« The Award for Worst Tone in a Business E-mail Goes to. . . | Main | A Strict Policy On CC-ing Can Prevent Unwanted E-Mail »

August 29, 2010

Comments

David Kay

"If I had more time, I would have written a shorter letter." (Attributed to, well, just about everyone: Twain, Proust, Eliot, Jefferson, Pascal...)

I appreciate your taking on examples, rather than just giving advice. And isn't it easier to edit someone else's copy than our own?

Here's my cut at it. It's not quite half, depending on how you count, but it preserves (exposes?) a little of the music. Some word choices are idiosyncratic--I like "ground truth," but I have an intelligence community background, and that may not resonate with everyone.

If I had to cut further, I'd start losing steps. Five points would be better than six, anyhow, in the marketing conventional wisdom.

-----

Approach


We improve our clients’ performance—people and systems alike. Our techniques are proven, our consultants are respected, and our clients gain measurable benefits.

Here’s how we do it:
1. Assess. What's not working? what's not making sense? Where are the opportunities?
2. Observe. Dive into day-to-day operations to learn the ground truth.
3. Recommend. Identify specific improvements.
4. Partner. Collaborate with administrators, physicians and front-line staff in problem-solving efforts.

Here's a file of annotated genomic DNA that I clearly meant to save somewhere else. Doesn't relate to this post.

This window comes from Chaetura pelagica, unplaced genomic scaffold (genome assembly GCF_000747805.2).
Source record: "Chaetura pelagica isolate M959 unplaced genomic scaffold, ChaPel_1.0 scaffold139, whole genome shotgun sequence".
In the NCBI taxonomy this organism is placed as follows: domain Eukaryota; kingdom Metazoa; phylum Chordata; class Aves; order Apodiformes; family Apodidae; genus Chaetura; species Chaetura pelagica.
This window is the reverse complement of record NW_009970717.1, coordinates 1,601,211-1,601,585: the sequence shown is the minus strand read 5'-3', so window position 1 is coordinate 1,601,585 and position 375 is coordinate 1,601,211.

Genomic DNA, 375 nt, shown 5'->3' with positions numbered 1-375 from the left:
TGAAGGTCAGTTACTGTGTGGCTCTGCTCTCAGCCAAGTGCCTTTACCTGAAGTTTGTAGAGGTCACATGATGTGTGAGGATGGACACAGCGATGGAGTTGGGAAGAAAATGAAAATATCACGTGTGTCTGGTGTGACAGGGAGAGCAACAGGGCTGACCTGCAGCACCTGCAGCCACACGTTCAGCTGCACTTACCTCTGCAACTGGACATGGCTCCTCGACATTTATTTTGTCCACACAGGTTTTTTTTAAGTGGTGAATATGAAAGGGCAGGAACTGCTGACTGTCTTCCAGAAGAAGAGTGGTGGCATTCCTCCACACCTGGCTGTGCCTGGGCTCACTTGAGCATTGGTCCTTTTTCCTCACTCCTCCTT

5. Execute. Provide support and manage change during the implementation.
6. Follow up. Keep in ongoing contact to sustain success.

Best,
David

Leslie O'Flahavan

Thanks for your comments, David. I love your cut-by-half rewrite and I hate that it's better than mine! Your version has more life and energy. I think I got a little blinded by the challenge.

Cheryl Stephens

Leslie

I have been doing this cut and rewrite for 20 years and I am generally satisfied with cutting 30%.

Cheryl

David Kay

It's always easier to bat clean-up! My action verb for each bullet format has the disadvantage that I can't do something as wonderful as your "3. Recommend improvements."

Of course, clear writing is only as good as the thoughts it is expressing. As someone who is rethinking our offerings, value proposition, and messaging for the first time since 2006 or so, I can tell you that even EWRITE's rewrite of my old website wouldn't be very good -- we just didn't have that stuff figured out then.

Ideally, if Blue Jay sees your crisp rewrite, they'll think, "wow, these points aren't nearly as important as these other ones," and the improvement will continue.

@Cheryl - I agree 30% is a wonderful place to land. But isn't Leslie's Big Hairy Audacious Goal an exciting place to start?

The comments to this entry are closed.